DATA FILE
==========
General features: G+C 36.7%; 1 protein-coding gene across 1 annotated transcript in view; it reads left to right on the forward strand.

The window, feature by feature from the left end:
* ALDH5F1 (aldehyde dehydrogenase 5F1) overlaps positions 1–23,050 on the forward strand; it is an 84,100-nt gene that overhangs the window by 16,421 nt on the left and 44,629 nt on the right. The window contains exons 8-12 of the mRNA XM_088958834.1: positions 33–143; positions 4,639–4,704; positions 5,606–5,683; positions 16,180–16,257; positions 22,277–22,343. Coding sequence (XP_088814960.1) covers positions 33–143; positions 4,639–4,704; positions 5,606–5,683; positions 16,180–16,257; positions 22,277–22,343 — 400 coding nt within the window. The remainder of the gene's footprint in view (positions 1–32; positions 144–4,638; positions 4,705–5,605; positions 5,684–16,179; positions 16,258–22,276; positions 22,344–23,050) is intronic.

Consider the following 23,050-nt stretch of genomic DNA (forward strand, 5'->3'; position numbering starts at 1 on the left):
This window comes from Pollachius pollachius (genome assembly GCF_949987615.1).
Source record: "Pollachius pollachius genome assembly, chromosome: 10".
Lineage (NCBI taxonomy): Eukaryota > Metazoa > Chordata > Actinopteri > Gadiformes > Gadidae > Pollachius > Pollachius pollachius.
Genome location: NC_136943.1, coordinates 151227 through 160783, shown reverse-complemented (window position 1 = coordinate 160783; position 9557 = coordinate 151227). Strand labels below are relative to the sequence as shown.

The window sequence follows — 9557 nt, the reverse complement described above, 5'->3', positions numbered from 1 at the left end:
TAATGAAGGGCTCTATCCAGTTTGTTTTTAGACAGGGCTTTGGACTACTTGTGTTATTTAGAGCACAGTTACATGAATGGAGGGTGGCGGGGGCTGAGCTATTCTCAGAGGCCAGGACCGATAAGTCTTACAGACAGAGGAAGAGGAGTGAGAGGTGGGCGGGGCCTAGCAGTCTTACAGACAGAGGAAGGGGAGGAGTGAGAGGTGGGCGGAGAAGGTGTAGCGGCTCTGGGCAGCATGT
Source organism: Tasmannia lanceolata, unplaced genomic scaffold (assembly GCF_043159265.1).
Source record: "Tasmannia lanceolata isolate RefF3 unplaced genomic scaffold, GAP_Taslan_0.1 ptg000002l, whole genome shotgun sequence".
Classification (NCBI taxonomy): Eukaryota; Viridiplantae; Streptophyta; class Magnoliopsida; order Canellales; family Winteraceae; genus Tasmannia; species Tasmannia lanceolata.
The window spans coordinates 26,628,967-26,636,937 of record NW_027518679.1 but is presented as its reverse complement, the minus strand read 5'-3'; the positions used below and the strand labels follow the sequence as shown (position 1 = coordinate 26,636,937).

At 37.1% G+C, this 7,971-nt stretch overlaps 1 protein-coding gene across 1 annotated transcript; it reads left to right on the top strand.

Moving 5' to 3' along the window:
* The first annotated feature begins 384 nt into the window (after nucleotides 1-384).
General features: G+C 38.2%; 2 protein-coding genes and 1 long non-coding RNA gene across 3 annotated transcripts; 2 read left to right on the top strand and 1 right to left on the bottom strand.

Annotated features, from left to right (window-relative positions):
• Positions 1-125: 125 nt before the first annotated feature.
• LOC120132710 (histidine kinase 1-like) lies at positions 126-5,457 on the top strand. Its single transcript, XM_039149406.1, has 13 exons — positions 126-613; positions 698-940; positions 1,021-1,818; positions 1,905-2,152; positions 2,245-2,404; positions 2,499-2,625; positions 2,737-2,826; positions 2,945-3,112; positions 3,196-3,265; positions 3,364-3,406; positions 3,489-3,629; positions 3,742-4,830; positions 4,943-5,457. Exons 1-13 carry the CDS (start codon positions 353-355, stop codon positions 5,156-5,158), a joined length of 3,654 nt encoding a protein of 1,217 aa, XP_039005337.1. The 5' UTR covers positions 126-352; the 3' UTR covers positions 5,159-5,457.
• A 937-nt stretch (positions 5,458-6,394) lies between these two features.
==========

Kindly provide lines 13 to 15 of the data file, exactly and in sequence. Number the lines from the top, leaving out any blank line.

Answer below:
Classification (NCBI taxonomy): Eukaryota; Viridiplantae; Streptophyta; class Magnoliopsida; order Canellales; family Winteraceae; genus Tasmannia; species Tasmannia lanceolata.
The window spans coordinates 26,628,967-26,636,937 of record NW_027518679.1 but is presented as its reverse complement, the minus strand read 5'-3'; the positions used below and the strand labels follow the sequence as shown (position 1 = coordinate 26,636,937).

At 37.1% G+C, this 7,971-nt stretch overlaps 1 protein-coding gene across 1 annotated transcript; it reads left to right on the top strand.